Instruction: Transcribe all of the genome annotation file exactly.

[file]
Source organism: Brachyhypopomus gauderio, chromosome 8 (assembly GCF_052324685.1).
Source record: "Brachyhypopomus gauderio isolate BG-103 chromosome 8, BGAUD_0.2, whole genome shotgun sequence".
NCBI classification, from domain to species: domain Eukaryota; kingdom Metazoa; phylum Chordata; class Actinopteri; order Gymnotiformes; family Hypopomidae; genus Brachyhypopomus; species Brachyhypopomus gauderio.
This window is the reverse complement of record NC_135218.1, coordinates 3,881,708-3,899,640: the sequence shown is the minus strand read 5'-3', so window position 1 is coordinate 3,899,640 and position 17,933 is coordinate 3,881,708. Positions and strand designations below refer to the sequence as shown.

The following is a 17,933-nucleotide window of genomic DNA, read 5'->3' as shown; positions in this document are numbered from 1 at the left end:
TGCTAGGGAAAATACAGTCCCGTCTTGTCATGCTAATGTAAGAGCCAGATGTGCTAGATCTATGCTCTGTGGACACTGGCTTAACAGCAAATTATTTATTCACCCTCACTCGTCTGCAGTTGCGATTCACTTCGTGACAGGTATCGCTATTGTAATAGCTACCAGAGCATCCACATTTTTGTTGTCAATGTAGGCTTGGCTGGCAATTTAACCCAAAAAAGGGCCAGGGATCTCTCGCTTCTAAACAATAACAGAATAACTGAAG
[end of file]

Source organism: Brachyhypopomus gauderio, chromosome 8 (assembly GCF_052324685.1).
Source record: "Brachyhypopomus gauderio isolate BG-103 chromosome 8, BGAUD_0.2, whole genome shotgun sequence".
NCBI classification, from domain to species: domain Eukaryota; kingdom Metazoa; phylum Chordata; class Actinopteri; order Gymnotiformes; family Hypopomidae; genus Brachyhypopomus; species Brachyhypopomus gauderio.
This window is the reverse complement of record NC_135218.1, coordinates 3,881,708-3,899,640: the sequence shown is the minus strand read 5'-3', so window position 1 is coordinate 3,899,640 and position 17,933 is coordinate 3,881,708. Positions and strand designations below refer to the sequence as shown.

The following is a 17,933-nucleotide window of genomic DNA, read 5'->3' as shown; positions in this document are numbered from 1 at the left end:
TGCTAGGGAAAATACAGTCCCGTCTTGTCATGCTAATGTAAGAGCCAGATGTGCTAGATCTATGCTCTGTGGACACTGGCTTAACAGCAAATTATTTATTCACCCTCACTCGTCTGCAGTTGCGATTCACTTCGTGACAGGTATCGCTATTGTAATAGCTACCAGAGCATCCACATTTTTGTTGTCAATGTAGGCTTGGCTGGCAATTTAACCCAAAAAAGGGCCAGGGATCTCTCGCTTCTAAACAATAACAGAATAACTGAAG